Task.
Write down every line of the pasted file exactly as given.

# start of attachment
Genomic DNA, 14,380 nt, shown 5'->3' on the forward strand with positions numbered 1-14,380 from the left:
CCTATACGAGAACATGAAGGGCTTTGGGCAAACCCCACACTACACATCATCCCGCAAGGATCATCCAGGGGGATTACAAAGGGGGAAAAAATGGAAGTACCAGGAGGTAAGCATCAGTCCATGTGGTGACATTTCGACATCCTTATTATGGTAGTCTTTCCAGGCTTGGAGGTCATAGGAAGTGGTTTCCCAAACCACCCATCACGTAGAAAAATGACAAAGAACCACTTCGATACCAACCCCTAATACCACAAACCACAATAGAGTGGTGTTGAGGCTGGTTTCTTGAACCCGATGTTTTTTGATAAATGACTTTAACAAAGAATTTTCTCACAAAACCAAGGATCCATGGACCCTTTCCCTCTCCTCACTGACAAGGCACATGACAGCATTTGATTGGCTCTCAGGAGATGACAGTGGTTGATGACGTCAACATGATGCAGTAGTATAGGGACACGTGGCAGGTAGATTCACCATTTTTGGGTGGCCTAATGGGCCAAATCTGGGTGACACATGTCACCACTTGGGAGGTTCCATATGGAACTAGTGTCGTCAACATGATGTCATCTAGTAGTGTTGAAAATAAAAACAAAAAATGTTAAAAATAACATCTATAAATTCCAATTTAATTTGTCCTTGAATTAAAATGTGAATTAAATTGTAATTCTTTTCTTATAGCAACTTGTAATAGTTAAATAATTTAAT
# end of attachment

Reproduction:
Genomic DNA, 14,380 nt, shown 5'->3' on the forward strand with positions numbered 1-14,380 from the left:
CCTATACGAGAACATGAAGGGCTTTGGGCAAACCCCACACTACACATCATCCCGCAAGGATCATCCAGGGGGATTACAAAGGGGGAAAAAATGGAAGTACCAGGAGGTAAGCATCAGTCCATGTGGTGACATTTCGACATCCTTATTATGGTAGTCTTTCCAGGCTTGGAGGTCATAGGAAGTGGTTTCCCAAACCACCCATCACGTAGAAAAATGACAAAGAACCACTTCGATACCAACCCCTAATACCACAAACCACAATAGAGTGGTGTTGAGGCTGGTTTCTTGAACCCGATGTTTTTTGATAAATGACTTTAACAAAGAATTTTCTCACAAAACCAAGGATCCATGGACCCTTTCCCTCTCCTCACTGACAAGGCACATGACAGCATTTGATTGGCTCTCAGGAGATGACAGTGGTTGATGACGTCAACATGATGCAGTAGTATAGGGACACGTGGCAGGTAGATTCACCATTTTTGGGTGGCCTAATGGGCCAAATCTGGGTGACACATGTCACCACTTGGGAGGTTCCATATGGAACTAGTGTCGTCAACATGATGTCATCTAGTAGTGTTGAAAATAAAAACAAAAAATGTTAAAAATAACATCTATAAATTCCAATTTAATTTGTCCTTGAATTAAAATGTGAATTAAATTGTAATTCTTTTCTTATAGCAACTTGTAATAGTTAAATAATTTAAT